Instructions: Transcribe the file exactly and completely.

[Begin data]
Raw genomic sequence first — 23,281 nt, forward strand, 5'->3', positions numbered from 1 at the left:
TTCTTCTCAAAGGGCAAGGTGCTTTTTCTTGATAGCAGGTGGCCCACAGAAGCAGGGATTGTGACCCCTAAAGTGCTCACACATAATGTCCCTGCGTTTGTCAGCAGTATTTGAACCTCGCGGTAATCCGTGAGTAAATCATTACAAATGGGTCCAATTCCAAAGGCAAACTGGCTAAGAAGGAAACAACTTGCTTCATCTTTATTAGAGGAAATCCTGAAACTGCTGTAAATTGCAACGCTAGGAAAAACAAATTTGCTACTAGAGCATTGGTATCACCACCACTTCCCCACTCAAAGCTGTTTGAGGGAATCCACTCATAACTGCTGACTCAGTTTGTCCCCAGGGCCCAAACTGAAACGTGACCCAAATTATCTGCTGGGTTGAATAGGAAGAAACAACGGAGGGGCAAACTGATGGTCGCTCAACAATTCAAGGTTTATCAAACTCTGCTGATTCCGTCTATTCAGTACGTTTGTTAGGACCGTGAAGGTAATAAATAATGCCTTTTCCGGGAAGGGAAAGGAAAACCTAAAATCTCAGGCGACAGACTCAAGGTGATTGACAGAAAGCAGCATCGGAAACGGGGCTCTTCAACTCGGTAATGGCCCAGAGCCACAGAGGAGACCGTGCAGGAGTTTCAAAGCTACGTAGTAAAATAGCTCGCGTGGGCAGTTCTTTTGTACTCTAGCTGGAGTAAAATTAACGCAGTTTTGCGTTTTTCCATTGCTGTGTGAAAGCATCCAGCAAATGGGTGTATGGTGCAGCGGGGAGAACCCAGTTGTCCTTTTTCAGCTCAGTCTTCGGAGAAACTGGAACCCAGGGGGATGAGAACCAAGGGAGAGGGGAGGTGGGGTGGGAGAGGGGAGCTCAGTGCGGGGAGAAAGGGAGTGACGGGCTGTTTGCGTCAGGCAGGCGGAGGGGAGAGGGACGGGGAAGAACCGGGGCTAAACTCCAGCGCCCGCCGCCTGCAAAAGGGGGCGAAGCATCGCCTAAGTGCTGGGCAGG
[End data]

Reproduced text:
Raw genomic sequence first — 23,281 nt, forward strand, 5'->3', positions numbered from 1 at the left:
TTCTTCTCAAAGGGCAAGGTGCTTTTTCTTGATAGCAGGTGGCCCACAGAAGCAGGGATTGTGACCCCTAAAGTGCTCACACATAATGTCCCTGCGTTTGTCAGCAGTATTTGAACCTCGCGGTAATCCGTGAGTAAATCATTACAAATGGGTCCAATTCCAAAGGCAAACTGGCTAAGAAGGAAACAACTTGCTTCATCTTTATTAGAGGAAATCCTGAAACTGCTGTAAATTGCAACGCTAGGAAAAACAAATTTGCTACTAGAGCATTGGTATCACCACCACTTCCCCACTCAAAGCTGTTTGAGGGAATCCACTCATAACTGCTGACTCAGTTTGTCCCCAGGGCCCAAACTGAAACGTGACCCAAATTATCTGCTGGGTTGAATAGGAAGAAACAACGGAGGGGCAAACTGATGGTCGCTCAACAATTCAAGGTTTATCAAACTCTGCTGATTCCGTCTATTCAGTACGTTTGTTAGGACCGTGAAGGTAATAAATAATGCCTTTTCCGGGAAGGGAAAGGAAAACCTAAAATCTCAGGCGACAGACTCAAGGTGATTGACAGAAAGCAGCATCGGAAACGGGGCTCTTCAACTCGGTAATGGCCCAGAGCCACAGAGGAGACCGTGCAGGAGTTTCAAAGCTACGTAGTAAAATAGCTCGCGTGGGCAGTTCTTTTGTACTCTAGCTGGAGTAAAATTAACGCAGTTTTGCGTTTTTCCATTGCTGTGTGAAAGCATCCAGCAAATGGGTGTATGGTGCAGCGGGGAGAACCCAGTTGTCCTTTTTCAGCTCAGTCTTCGGAGAAACTGGAACCCAGGGGGATGAGAACCAAGGGAGAGGGGAGGTGGGGTGGGAGAGGGGAGCTCAGTGCGGGGAGAAAGGGAGTGACGGGCTGTTTGCGTCAGGCAGGCGGAGGGGAGAGGGACGGGGAAGAACCGGGGCTAAACTCCAGCGCCCGCCGCCTGCAAAAGGGGGCGAAGCATCGCCTAAGTGCTGGGCAGG